(Update: Jan 9, 2020) I watched the film on Dec 31. Gathered thoughts. Published the post on Jan 3. The day coincides with the day of the escalation of the US — Iran conflict. Was not aware at that time, but yet another example of some points made in the text.
The existential question addressed in this picture eventually reduces to the choice between life and death. When I write choice, I mean literally, as you would see in the film. In this sense, indirectly, it can be linked to—as famously argued by Albert Camus—the most important philosophical problem. (The one of suicide.) The story, while unfolding against the background as large-scale as it gets, is about intellectual and emotional struggles of a few. It depicts true events, but could have well been based on a hypothetical undiscovered Camus’s novel.
While the “morality” of choosing death due to hardships of life is considered questionable, the problem faced by Franz Jägerstätter was significantly deeper. More than 60 years later, the church—whose morality during the War, in turn, was questionable—recognized him as a martyr and beatified him.
Although the term conscientious objector seems to be routinely applied to Franz Jägerstätter, and technically he was, it is important to understand the difference between the heroic deed he—and other people, whose stories are less known—committed during the War and other examples of conscientious objection. There is nothing heroic in refusing to defend your country from an aggressor during a war. There is nothing heroic in refusing to serve in the army during peaceful time. (But it should be a right.)
On the contrary, the choice to go against a country–aggressor, being a citizen of that country, being repeatedly reminded that the choice would not change the course of events, and having a family that you love—still standing to one’s humanistic beliefs, to the point of death—is heroic. Being a descendant of people who fought in the War that Franz Jägerstätter refused to fight in on the other side, I consider him no less of a hero than my own grandparents and beyond (many of whom did not survive the War).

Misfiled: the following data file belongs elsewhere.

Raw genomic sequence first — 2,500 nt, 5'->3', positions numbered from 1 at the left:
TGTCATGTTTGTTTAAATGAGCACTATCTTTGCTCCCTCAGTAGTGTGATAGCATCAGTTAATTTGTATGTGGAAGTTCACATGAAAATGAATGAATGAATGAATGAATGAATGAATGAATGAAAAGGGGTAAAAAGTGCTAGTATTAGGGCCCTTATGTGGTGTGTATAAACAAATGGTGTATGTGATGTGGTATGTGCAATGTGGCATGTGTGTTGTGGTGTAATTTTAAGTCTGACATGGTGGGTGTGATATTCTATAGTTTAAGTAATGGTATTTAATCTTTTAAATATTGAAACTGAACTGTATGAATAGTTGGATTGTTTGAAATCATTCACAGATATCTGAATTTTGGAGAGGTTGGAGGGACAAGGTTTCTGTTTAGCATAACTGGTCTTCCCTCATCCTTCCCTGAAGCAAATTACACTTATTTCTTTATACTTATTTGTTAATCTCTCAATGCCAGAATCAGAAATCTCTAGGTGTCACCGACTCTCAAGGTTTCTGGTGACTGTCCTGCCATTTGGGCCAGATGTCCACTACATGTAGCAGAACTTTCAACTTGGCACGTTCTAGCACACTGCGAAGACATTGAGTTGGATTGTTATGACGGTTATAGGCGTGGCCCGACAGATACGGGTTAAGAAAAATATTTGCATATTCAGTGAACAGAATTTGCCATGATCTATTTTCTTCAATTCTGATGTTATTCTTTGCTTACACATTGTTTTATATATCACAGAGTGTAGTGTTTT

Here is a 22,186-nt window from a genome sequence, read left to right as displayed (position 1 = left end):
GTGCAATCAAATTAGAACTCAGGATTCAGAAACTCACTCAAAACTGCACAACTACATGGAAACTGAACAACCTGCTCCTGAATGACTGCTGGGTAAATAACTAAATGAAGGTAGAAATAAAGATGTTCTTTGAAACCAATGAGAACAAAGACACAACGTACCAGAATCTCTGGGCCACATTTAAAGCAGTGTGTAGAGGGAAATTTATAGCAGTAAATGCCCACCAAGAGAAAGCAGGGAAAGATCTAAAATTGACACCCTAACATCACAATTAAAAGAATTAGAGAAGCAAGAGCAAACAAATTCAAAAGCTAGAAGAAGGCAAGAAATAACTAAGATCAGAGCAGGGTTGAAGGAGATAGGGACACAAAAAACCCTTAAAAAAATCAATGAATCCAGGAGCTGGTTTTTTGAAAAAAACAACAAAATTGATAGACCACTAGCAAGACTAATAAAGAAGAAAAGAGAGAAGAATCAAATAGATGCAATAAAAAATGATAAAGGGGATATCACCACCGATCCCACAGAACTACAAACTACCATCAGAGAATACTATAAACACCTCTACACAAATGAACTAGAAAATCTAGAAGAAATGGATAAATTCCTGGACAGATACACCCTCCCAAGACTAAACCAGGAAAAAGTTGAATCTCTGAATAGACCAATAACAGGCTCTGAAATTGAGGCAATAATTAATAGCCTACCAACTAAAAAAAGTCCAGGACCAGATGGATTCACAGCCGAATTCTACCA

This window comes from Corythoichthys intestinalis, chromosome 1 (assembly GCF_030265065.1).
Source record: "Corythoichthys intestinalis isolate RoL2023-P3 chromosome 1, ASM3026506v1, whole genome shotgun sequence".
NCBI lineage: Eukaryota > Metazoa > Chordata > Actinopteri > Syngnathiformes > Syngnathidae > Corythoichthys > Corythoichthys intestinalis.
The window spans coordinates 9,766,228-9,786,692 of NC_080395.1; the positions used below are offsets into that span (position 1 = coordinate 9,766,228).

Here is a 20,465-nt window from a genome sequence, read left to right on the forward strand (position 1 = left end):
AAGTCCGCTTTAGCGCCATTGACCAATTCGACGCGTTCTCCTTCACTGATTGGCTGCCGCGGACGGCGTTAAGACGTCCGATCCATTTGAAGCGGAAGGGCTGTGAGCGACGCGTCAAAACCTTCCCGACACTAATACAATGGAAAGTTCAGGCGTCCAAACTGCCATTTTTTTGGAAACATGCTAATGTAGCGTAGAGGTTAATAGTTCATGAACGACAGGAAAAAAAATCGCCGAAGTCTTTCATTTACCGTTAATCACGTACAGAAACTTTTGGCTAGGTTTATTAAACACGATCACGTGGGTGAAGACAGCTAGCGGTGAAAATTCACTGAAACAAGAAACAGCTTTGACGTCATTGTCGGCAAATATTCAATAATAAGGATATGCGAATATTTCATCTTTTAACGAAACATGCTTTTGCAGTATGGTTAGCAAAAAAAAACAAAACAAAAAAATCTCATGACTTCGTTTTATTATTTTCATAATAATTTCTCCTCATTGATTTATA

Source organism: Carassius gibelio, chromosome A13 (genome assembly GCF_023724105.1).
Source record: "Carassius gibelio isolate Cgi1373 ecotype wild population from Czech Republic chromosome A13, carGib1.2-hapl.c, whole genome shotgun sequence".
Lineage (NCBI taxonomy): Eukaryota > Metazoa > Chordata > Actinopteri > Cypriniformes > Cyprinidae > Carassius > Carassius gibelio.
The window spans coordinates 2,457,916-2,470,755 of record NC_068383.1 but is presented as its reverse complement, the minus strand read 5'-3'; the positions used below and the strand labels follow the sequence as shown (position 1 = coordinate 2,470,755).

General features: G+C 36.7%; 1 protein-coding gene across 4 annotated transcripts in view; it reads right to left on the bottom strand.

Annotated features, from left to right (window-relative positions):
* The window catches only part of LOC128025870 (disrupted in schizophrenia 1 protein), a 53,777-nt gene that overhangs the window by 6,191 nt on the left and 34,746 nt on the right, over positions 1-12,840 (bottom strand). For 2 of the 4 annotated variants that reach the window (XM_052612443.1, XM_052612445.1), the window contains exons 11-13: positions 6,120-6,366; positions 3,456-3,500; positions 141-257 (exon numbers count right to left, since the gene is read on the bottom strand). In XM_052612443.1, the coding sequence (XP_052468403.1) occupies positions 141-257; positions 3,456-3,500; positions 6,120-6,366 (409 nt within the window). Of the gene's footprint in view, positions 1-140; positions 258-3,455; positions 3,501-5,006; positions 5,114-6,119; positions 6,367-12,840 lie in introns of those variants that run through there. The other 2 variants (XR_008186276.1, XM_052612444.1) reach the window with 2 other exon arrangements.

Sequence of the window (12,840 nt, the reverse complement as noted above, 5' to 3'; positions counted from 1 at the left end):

The story is no less relevant today, in the year 2020, with numerous governments still oppressing their citizens, with countries–aggressors and wars, though in some cases the methods of war have evolved.
This was about the story, but not about the film itself. The latter deserves comparable recognition and praise. A Hidden Life is likely the first Terrence Malick‘s film I have watched. I knew about his work, but did not have a chance to get familiar with it. I knew that it is considered influential to Chloé Zhao‘s films, which I adore. I knew that critics and audiences tend to have polarized opinions about Malick’s films. I can see why. My opinion is on the “genius side”.
The picture is similar to a concept music album. From the first to the last shots, there is the unique cinematography—the presence effect it creates. It is horrifying, at times, due to how effective it is. The film flows at a consistent pace, like a river. The music score contributes. Three hours pass fast. If you are familiar with European cinema, you will recognize a lot of actors; they did a decent job. (Bruno Ganz and Michael Nyqvist died before the film was released.)
The characters sometimes speak English, sometimes German. One might find it strange or unrealistic, and, moreover, unnatural since most actors are native speakers of German. It is an interesting choice that I have not seen before. There are intentionally no subtitles for German parts, as if the director believes there is no specific value of understanding the meaning of those passages. You would realize throughout the film that it does not matter indeed: English or German—it does not affect the ability to perceive the story in any way.
Overall, it is impossible to describe in words what you would feel in the cinema while watching this film. Do it. It took me several days to gather the thoughts.